The Convention on the Rights of Persons with Disabilities (or known as “CRPD”) is the first United Nations human rights treaty of the 21st century. It is reported to be the most rapidly negotiated ever.[1] The CRPD was a response to an overlooked development challenge – according to the World Report on Disability published by WHO and World Bank in 2011, approximately 15% of the world’s population are persons with disabilities, out of which 80% live in developing countries.[2]

The CRPD responds by reaffirming that our rights are human rights and by strengthening respect for these rights.[3] In this regard, three out of eight General Principles of the CRPD are based on respect.[4] In short, the purpose of the CRPD is to promote, protect and ensure full and equal enjoyment of all human rights and fundamental freedoms by all persons with disabilities and promote respect for our inherent dignity.[5]

Malaysia signed the CRPD on 8 April 2008 and ratified on 19 July 2010.[6] Having ratified the CRPD, Malaysia undertakes to perform the General Obligations provided in art 4 of the CRPD. A couple of noteworthy obligations are: first, to adopt all appropriate legislative, administrative and other measures for the implementation of the rights recognised in the CRPD,[7] and secondly, to take all appropriate measures to eliminate discrimination on the basis of disability by any person, organization or private enterprise.[8] On these two fronts, we have simply failed to implement legislative measures to eliminate disability discrimination.

Further, Malaysia has not ratified the Optional Protocol,[9] which allows an international supervisory Committee on the Rights of Persons with Disabilities to receive and consider communications from individuals who allege that his or her country has violated the CRPD.[10] In addition, Malaysia has considered itself not bound by Articles 15 and 18 – Article 15 provides for freedom from torture or cruel, inhuman or degrading treatment or punishment, and Article 18 liberty of movement and nationality.[11] The reservations on those two Articles take away the fundamental principles which underpin the CRPD.[12]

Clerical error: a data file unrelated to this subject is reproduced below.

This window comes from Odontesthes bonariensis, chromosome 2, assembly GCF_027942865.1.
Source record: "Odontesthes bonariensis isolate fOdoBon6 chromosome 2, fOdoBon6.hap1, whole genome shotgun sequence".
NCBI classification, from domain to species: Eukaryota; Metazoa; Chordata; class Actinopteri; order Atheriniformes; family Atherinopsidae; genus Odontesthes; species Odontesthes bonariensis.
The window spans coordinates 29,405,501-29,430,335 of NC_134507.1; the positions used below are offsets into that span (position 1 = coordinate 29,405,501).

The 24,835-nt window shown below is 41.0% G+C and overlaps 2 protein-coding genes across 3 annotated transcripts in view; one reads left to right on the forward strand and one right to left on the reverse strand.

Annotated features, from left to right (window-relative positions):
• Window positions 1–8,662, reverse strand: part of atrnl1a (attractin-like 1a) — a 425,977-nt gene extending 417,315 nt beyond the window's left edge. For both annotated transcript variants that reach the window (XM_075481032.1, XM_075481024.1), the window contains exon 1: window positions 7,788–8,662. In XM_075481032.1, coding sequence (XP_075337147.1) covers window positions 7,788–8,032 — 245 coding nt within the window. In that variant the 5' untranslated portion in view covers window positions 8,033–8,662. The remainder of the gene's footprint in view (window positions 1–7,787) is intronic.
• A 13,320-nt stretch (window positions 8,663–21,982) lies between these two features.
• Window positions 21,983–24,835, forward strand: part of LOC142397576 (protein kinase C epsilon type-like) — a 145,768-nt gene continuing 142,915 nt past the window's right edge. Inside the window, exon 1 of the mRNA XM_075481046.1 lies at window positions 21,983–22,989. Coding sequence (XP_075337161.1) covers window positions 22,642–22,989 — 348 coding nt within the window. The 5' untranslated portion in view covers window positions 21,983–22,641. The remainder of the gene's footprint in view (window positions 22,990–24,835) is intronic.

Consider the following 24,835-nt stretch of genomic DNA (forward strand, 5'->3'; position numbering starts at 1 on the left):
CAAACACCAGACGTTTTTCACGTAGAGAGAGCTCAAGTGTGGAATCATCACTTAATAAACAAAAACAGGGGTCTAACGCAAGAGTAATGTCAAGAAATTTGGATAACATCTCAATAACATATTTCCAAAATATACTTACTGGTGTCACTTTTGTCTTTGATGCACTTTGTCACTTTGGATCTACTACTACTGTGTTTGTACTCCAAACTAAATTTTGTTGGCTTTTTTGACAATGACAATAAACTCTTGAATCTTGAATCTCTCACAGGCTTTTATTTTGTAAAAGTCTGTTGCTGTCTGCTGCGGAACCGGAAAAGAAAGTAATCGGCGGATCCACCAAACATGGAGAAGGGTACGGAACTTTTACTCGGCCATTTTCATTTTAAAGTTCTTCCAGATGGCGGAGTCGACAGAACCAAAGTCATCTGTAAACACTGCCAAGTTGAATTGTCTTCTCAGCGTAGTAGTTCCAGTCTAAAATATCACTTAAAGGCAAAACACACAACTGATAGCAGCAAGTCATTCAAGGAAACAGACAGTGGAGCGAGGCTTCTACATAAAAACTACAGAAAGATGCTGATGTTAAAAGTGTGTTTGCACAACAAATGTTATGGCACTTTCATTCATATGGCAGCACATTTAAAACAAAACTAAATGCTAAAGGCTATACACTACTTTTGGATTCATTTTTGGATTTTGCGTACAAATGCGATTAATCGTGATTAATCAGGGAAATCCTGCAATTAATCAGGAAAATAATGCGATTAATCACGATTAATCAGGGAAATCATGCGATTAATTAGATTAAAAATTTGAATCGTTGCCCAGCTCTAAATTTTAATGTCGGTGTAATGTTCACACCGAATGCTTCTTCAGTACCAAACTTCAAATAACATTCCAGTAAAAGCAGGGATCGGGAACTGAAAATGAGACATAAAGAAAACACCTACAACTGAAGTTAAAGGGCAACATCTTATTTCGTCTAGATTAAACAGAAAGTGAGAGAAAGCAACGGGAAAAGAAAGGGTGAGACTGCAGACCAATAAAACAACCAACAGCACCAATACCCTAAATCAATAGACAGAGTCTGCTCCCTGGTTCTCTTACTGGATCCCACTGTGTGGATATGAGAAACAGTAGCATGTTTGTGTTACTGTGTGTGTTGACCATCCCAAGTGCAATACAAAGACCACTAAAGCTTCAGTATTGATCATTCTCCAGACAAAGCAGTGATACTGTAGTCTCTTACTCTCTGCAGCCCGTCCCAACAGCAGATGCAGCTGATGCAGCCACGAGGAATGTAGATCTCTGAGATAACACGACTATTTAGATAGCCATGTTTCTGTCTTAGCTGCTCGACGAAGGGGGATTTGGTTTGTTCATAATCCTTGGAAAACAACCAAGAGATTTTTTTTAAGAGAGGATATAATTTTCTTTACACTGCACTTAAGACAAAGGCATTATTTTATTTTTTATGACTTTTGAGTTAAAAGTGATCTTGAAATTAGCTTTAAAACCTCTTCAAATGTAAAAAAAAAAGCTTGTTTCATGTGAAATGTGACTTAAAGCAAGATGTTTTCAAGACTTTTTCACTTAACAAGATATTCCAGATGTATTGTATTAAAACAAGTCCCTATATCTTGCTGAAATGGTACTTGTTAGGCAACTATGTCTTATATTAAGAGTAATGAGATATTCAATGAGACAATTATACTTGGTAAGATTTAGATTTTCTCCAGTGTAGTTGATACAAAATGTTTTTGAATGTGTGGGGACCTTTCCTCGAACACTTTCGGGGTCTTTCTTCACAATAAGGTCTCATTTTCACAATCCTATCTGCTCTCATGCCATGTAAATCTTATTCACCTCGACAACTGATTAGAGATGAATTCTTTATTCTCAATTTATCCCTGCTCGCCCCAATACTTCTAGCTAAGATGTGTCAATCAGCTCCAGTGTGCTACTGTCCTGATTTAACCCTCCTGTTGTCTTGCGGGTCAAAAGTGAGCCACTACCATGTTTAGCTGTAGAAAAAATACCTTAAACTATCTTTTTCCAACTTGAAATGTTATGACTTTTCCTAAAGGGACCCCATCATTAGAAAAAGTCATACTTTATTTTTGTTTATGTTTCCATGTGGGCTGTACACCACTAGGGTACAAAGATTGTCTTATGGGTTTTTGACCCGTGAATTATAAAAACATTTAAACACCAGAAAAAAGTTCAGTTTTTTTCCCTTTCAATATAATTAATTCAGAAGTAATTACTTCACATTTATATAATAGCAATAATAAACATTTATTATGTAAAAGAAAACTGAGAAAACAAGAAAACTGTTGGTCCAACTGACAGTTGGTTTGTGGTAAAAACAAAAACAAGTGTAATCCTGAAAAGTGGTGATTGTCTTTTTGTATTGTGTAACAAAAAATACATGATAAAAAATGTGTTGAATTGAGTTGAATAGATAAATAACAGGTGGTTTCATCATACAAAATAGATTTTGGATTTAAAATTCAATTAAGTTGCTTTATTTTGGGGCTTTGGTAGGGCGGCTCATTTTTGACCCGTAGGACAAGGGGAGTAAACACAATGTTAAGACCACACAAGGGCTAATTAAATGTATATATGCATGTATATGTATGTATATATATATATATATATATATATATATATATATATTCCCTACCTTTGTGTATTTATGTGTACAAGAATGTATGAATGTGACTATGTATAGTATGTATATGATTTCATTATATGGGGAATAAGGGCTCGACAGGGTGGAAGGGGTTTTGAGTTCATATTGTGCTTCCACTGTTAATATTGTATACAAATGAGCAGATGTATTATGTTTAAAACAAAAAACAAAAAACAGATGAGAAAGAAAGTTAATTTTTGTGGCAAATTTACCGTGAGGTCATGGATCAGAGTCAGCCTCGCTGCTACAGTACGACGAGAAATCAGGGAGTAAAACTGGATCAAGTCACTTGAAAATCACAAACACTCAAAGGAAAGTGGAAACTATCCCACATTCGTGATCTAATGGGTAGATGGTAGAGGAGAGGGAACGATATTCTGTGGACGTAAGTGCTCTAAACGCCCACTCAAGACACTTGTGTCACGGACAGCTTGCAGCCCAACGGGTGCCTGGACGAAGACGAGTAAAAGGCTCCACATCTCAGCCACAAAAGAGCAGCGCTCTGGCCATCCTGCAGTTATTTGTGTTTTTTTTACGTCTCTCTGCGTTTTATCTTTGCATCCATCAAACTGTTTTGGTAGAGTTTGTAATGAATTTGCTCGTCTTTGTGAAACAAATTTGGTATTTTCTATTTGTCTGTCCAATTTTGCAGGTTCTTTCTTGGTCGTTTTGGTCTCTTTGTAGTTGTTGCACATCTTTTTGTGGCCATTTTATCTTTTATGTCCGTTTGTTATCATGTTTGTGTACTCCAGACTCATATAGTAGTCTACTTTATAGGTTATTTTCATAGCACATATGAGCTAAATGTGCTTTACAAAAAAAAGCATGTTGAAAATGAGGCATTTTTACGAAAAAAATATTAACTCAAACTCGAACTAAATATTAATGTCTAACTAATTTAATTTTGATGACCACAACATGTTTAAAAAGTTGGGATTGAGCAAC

Ultimately, while the explicit recognition of the rights of persons with disabilities in CRPD is a crucial first step, the impact is contingent on individual countries’ actions. Critically, to realise the objectives of the CRPD, States parties must embed its principles in national law.[13] With that, I now turn to the Federal Constitution.

2 The Federal Constitution of Malaysia and Disability
The Federal Constitution (“Constitution”) is the supreme law of Malaysia and any law which is inconsistent with the Constitution is void to the extent of the inconsistency.[14] In other words, the Constitution is the highest law in Malaysia and any other law which is against the Constitution is invalid or unconstitutional.

Part II of the Constitution lists the fundamental liberties accorded to citizens of Malaysia or all persons. If any law restricts the fundamental liberties enshrined under Part II beyond the restrictions permitted by the Constitution, the law is invalid or unconstitutional.

Among the fundamental liberties housed under Part II, art 8(1) of the Constitution provides that “All persons are equal before the law and entitled to the equal protection of the law.” art 8(2) then prohibits discrimination on certain grounds unless sanctioned by the Constitution. Among the grounds, however, disability is not one of them.

Nonetheless, the principle of equality and the protection of equality before the law accorded by art 8(1) is all-encompassing. Although art 8(2) may not provide shelter to discriminated persons with disabilities, art 8(1) is open to all persons who seek refuge from inequality.

Even if our Constitution does not expressly protect our rights, legislation serves as an important role.[15] The principal legislation on our rights is the Persons with Disabilities Act 2008.

3 The Persons with Disabilities Act 2008
The Persons with Disabilities Act 2008 (“PWD Act”) came into force on 7 July 2008.[16] The PWD Act consists of five parts and 46 sections. The parts are: (1) Preliminary, (2) National Council for Persons with Disabilities, (3) Appointment of Registrar General, et cetera, and Registration of Persons with Disabilities, (4) Promotion and Development of the Quality of Life and Well-Being of Persons with Disabilities, and (5) General.